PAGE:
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On the same path as Rock On!!, Mahesh and Mukesh Bhatt’s newest offering Jashnn tackles the issues of fulfilling one’s dream of becoming a rock star. Where Rock On!! focused on the relationships within a rock band, Jashnn follows the story of an ambitious individual and the music within. The film stars Adhyayan Suman (Raaz 2 – The Mystery Continues), Sahana Goswami (Rock On!! and Firaaq) and Anjana Sukhani (Salaam-e-Ishq) and is directed by Raksha Mistry and Hasnain S. Hyderabadwala, the directorial duo behind Emaraan Hashmi’s The Train and The Killer.

Jashnn has music by the Sabri brothers Toshi and Sharib of Raaz 2 – The Mystery Continues fame, showcasing the talents of K.K, Shaan, Shreya Ghosal and debutante Nouman Javaid. Made under the banner of Visheh Films, Jashnn is slated to hit the silver screens on 17th July 2009.

Narzein Karam kick starts the album with Shreya and K.K behind the mic. Essentially a romantic number in a contemporary form with excellent vocals by Shreya and K.K and admirable lyrics by Kumaar, the song chronicles the age-old symptoms of love. The usually traditional Shreya sounds pleasantly modern while K.K is brilliant as always. The composition is endearingly intense with equal parts in loud dramatic music and soft romantic melodies. A remixed version of the song appears later on in the album which that would have been fine, if not for the irrational use English lyrics, but unfortunately a perfectly well composed remix goes to the dogs.

Clearly meant to be a show stopping number, Aya Re fails to rouse up the crowds like it was meant to do. K.K. has sung so many songs like these, that he can sing one with excellent precision in his sleep so one cannot point a blaming finger at him. ‘Nazrein Karam’, which was not meant to be a concert number had better music than this one. The composition is weak and mediocre, the music nothing like a crowd-pleasing number. Kumaar’s amiable lyrics desperately try to save the song but fail miserably.

Written and sung by newcomer Nouman Javaid who shockingly sounds like Mohit Chauhan, Dard-e-Tanhai is a hauntingly beautiful yet sad number. Javaid is impressive. His voice is intense, full of emotion and unfaltering. Musically the track is brilliant, especially the piano portion in the later part of the song. Noumad’s skills with a pen is as good as his vocals, the lyrics are pain struck yet beautiful. Arguably, the track may seem slow to some and this is where the well composed remix comes in. The remix enhances the song to the right extent without drowning the feel of the song.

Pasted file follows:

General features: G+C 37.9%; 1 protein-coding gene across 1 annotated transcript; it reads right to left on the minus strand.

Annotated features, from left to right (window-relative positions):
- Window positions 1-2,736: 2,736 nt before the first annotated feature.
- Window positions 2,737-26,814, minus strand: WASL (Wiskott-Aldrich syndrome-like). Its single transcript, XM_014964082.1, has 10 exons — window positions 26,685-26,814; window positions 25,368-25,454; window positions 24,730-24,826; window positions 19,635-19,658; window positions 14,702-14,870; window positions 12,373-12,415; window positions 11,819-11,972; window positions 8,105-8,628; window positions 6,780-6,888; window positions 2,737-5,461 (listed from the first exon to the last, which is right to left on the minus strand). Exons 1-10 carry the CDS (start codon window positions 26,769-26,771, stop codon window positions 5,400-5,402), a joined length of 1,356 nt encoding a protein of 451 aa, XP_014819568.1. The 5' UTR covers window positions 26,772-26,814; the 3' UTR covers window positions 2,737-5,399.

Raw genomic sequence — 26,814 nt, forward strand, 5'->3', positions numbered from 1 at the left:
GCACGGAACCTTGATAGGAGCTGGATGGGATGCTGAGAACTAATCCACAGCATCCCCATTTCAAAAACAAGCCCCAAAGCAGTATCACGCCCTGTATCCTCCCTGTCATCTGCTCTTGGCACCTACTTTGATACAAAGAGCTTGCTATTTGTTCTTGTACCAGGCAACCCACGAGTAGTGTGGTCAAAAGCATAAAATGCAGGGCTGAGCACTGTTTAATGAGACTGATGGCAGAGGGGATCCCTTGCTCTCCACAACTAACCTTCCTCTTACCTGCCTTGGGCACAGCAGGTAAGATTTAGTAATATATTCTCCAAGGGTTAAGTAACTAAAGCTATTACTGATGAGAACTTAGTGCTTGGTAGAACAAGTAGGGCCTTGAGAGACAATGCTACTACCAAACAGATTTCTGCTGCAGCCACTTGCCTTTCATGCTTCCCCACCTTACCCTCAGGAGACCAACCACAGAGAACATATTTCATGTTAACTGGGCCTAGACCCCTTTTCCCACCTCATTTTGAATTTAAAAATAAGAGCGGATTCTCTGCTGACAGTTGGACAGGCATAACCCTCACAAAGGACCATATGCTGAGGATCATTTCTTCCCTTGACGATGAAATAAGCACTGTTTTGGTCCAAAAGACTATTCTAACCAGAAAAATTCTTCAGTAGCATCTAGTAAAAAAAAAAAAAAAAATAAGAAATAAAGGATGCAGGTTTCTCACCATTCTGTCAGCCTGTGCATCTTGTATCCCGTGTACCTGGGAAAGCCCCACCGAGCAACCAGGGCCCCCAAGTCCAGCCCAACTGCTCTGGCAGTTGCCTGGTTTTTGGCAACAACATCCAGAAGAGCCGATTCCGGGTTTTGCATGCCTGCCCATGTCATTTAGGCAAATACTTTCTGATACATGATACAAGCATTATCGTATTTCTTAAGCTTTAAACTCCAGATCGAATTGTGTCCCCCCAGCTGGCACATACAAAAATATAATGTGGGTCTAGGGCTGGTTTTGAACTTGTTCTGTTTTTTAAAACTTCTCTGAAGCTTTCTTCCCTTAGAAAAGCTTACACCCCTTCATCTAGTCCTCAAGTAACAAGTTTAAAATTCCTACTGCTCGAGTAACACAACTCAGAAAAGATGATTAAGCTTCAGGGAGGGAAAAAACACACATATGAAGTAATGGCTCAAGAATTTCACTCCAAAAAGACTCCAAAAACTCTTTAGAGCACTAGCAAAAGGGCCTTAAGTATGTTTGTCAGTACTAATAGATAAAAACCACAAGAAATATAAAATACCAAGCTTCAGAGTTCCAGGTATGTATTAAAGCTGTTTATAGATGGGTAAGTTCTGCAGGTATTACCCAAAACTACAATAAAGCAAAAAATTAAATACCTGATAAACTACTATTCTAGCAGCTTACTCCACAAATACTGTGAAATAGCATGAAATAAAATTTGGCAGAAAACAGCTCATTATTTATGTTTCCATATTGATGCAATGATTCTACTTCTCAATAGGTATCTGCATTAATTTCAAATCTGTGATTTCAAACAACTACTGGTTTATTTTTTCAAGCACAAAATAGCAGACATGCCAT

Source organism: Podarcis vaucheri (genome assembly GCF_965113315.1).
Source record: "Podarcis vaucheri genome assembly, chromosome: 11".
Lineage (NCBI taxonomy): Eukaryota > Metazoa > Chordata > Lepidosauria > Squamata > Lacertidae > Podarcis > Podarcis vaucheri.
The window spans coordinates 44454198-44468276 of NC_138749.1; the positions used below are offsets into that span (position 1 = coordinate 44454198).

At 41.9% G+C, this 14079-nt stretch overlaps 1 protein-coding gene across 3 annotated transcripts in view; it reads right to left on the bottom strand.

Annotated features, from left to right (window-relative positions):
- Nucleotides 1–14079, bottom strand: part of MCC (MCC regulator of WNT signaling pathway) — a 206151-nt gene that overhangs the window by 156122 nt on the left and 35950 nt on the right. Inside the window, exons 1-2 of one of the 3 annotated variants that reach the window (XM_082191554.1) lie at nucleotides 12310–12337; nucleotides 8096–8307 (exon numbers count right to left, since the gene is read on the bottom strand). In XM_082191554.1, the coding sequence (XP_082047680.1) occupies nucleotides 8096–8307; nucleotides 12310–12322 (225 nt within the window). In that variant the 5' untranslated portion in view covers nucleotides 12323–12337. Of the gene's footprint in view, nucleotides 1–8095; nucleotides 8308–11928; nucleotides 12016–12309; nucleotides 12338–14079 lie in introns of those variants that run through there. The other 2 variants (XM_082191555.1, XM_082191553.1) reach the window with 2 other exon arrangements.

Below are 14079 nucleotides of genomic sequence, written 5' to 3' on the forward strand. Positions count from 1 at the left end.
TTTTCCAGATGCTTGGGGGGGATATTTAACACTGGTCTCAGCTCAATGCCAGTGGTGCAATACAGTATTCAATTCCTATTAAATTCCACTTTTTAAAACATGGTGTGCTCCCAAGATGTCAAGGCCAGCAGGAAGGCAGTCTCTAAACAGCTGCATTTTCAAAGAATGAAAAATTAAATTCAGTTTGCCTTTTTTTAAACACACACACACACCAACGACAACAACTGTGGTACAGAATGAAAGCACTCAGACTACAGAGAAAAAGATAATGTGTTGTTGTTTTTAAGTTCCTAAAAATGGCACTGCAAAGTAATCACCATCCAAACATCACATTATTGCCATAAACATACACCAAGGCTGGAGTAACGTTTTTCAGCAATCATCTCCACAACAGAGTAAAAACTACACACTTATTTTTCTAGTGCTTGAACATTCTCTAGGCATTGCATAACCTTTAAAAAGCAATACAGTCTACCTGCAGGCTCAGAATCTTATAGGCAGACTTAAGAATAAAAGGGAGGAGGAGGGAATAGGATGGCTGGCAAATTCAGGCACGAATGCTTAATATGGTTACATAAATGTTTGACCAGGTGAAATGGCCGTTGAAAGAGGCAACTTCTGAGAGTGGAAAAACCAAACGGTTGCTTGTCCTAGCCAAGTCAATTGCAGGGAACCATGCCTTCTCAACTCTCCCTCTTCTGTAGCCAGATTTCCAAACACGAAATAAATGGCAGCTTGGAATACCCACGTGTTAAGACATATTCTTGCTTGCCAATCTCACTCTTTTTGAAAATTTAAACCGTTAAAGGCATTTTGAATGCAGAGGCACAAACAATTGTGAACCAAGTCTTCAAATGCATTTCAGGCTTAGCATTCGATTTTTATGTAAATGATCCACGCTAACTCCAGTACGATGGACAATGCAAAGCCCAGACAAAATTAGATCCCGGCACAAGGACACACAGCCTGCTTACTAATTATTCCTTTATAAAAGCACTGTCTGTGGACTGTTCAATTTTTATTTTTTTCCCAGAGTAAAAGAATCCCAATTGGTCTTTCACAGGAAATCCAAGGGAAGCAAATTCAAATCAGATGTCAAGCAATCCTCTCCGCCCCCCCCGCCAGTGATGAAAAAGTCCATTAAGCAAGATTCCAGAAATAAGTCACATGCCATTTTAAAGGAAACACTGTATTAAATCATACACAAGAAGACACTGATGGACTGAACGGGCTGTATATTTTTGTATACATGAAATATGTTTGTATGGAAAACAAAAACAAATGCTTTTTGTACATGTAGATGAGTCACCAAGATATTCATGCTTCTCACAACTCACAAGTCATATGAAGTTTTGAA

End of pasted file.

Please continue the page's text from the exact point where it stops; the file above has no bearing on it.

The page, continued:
Tere Bin is your typical post 90s Bollywood romantic number by the dependable Shaan and Shreya. Nilesh Mishra’s lyrics are strictly okay, in that they are not mediocre but not enlightening either. The music is beautiful and melodious but it sounds like all those romantic numbers one has heard before. Nonetheless, it is right up the romantics’ alley.

Another Nouman vehicle, Main Chala, is an extension of ‘Dard-e-Tanhai’, only slower and not as powerful. Nouman once again proves his skill as a singer and a lyricist. Musically, the track is well composed; the brilliant use of the acoustic guitars has to be commended, as do the violins in the later portion of the track. The track starts off on a low note but becomes intense as it nears its end. Nonetheless, as mentioned it is a mere extension of ‘Dard-e-Tanhai’ and has nothing new to offer. The unplugged version at the end of the track though title ‘Main Chala’, is actually an unplugged version of ‘Dard-e-Tanhai’ where the leading words have been substituted for “meri tanhai”. It is very short so not much can be gained from it. Nonetheless, it is beautiful.

The Sabri Brothers’ Aish Karle starts off well, and makes one believe that an awesome number awaits them, but it fails to do so. It’s meant to be a carefree, slightly rebellious youthful number and the lyrics reflect this brilliantly, but the main flaw of the song seems to be the music which is an unsavoury mixture of sounds. Also the Sabris seem to have intense vocals (recall the amazing ‘Maahi’ from Raaz 2 – The Mystery Continues) and their talents are just wasted on a rather mediocre number. On the brighter side, as far as show stopping numbers go in this album, ‘Aish Karle’ is slightly better than ‘Aya Re’.

On the whole, Jashnn is an honest effort but unlike its title, it is no cause for celebration. There are some good numbers such as ‘Dard-e-Tanhai’ and ‘Nazarein Karam’ that deserve the storage space on you iPod but apart from that it is rather ordinary.

Our Rating

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